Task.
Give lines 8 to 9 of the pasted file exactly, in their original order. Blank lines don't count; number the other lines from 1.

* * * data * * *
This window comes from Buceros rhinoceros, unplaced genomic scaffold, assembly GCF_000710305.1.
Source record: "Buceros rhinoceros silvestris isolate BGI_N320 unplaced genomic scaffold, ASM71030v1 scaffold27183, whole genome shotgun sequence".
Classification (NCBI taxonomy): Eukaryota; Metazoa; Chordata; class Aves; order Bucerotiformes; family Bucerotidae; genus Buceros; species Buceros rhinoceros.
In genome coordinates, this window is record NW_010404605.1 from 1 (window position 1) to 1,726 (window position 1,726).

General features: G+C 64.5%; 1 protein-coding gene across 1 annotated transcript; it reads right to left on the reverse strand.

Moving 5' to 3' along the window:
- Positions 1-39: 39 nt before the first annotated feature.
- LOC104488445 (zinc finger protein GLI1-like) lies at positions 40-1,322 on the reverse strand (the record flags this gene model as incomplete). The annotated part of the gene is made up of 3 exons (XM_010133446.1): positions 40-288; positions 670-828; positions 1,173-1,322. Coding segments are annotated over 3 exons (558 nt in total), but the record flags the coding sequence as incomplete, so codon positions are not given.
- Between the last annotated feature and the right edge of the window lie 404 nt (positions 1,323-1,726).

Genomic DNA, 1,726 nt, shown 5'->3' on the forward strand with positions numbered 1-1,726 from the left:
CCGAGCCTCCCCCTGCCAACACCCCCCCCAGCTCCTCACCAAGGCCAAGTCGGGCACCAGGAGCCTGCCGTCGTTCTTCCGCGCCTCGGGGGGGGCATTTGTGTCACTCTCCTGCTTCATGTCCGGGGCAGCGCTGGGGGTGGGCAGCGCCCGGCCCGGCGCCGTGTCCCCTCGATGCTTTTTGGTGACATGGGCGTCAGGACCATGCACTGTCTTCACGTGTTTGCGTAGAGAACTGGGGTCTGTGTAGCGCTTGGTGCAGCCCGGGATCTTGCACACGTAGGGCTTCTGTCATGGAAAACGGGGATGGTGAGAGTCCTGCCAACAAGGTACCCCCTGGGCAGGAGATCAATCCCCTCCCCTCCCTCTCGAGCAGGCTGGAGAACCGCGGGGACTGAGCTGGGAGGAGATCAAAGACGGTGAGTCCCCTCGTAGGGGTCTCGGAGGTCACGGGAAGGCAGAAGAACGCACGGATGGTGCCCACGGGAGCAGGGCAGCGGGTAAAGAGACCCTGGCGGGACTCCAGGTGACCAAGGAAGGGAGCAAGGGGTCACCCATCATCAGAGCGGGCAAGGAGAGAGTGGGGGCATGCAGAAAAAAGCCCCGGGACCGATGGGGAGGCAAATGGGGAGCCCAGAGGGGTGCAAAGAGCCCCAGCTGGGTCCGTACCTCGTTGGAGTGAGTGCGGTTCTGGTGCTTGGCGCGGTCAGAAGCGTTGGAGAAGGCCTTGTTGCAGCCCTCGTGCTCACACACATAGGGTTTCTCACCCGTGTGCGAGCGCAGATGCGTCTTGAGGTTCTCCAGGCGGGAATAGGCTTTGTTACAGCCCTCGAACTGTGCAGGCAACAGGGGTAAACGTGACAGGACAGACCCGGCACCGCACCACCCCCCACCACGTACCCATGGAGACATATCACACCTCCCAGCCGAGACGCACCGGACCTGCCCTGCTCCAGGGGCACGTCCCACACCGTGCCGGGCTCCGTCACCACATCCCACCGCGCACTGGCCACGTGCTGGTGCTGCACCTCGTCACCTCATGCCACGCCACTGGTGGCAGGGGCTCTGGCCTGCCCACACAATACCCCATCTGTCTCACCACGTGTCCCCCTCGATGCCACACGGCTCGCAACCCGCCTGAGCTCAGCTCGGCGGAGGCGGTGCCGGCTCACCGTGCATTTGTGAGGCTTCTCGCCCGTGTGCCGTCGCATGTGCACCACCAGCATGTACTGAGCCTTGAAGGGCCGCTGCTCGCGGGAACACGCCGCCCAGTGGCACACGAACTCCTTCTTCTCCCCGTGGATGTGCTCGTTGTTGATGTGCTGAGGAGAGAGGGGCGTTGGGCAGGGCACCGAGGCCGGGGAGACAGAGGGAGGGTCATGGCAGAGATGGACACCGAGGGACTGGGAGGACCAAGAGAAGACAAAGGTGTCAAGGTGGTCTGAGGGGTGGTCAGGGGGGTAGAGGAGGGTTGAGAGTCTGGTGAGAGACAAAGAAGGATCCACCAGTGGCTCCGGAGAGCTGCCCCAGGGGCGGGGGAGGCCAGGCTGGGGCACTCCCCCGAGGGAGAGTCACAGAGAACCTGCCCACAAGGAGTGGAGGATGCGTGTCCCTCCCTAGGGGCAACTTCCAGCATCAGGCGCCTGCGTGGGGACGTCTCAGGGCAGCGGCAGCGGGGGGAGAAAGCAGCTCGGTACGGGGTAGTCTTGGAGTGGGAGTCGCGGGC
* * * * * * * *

- LOC104488445 (zinc finger protein GLI1-like) lies at positions 40-1,322 on the reverse strand (the record flags this gene model as incomplete). The annotated part of the gene is made up of 3 exons (XM_010133446.1): positions 40-288; positions 670-828; positions 1,173-1,322. Coding segments are annotated over 3 exons (558 nt in total), but the record flags the coding sequence as incomplete, so codon positions are not given.
- Between the last annotated feature and the right edge of the window lie 404 nt (positions 1,323-1,726).